July 2, 2010
Juniper Networks Inc. (NYSE: JNPR) has made another friend in the optical space, as it's teaming up with ADVA Optical Networking to develop...
Actually, Juniper claims the companies don't yet know what they're going to develop.
"We saw a set of capabilities that could be attractive," including ADVA's multiplexing technology and especially its ROADMs, says Mike Marcellin, Juniper's vice president of product marketing for infrastructure gear. "We are determining which ones could be a good fit."
The companies announced their partnership yesterday, with Juniper investing $3 million in ADVA to show that it's serious about all this. It seems like a token gesture, giving Juniper a 1 percent stake in ADVA. (See Juniper Invests in ADVA.)
None of this should affect Juniper's other optical partnership, with Nokia Networks . There, the companies have worked to let NSN's DWDM systems and Juniper's routers both be controlled by NSN's management system.
That's what Juniper is doing in lieu of building a packet-optical transport system (P-OTS). Juniper thinks carriers aren't interested in OTN switching -- which often comes up in discussions about how P-OTS will operate in the core. Rather, Juniper officials say, the core should be rife with MPLS (Multiprotocol Label Switching), taking advantage of the statistical multiplexing that's possible there. That plan would require optical and MPLS gear to work together to allow for dynamic provisioning -- hence the work with NSN. (See NSN, Juniper Converge IP & Optical, Is Juniper Junior-Grade?, Does Juniper Need Packet-Optical?, and Juniper's Packet-Optical Spells M-P-L-S.)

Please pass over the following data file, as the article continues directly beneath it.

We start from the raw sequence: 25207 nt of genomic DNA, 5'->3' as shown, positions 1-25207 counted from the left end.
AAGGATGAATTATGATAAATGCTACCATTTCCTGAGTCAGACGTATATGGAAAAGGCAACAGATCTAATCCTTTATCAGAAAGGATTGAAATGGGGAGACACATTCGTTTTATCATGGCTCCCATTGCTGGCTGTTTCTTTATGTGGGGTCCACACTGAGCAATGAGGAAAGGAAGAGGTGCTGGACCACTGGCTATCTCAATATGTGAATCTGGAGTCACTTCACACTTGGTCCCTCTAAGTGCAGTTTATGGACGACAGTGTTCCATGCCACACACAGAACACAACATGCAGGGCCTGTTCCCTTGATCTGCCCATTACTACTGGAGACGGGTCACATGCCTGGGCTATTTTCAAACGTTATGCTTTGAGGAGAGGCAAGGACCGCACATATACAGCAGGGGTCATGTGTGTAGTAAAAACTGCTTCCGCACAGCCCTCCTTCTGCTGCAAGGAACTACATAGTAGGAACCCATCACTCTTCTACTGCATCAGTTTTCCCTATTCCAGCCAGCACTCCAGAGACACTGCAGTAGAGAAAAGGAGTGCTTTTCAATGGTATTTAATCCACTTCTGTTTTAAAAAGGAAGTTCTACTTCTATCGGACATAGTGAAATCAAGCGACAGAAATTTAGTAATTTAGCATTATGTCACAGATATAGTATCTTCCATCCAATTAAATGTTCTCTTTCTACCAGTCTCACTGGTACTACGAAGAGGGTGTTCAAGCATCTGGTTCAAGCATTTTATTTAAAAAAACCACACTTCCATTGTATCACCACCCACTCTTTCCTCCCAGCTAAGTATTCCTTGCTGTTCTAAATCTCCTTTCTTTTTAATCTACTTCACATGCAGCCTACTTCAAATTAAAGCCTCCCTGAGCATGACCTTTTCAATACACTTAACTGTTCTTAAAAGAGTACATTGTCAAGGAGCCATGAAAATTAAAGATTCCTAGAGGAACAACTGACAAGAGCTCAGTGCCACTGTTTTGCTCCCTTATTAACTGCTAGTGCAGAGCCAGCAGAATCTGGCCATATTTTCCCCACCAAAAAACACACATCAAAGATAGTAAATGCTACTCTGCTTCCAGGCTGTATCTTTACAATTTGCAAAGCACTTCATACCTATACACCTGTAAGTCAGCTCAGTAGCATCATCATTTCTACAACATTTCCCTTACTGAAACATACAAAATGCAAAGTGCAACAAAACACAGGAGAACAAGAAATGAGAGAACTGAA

Of course, Juniper's conviction won't stop NSN from hedging its bets. The company has announced an OTN switch for the hiT 7300. (See NSN Adds Packet-Optical Punch.)
Unlike Alcatel-Lucent (NYSE: ALU) and Cisco Systems Inc. (Nasdaq: CSCO), Juniper has no optical capabilities of its own. So, these kinds of partnerships are going to be important for Juniper as carriers get more serious about merging the packet and optical layers of their networks.
Juniper and NSN have a separate partnership for marketing carrier Ethernet equipment. That one doesn't involve any joint product development.
— Craig Matsumoto, West Coast Editor, Light Reading
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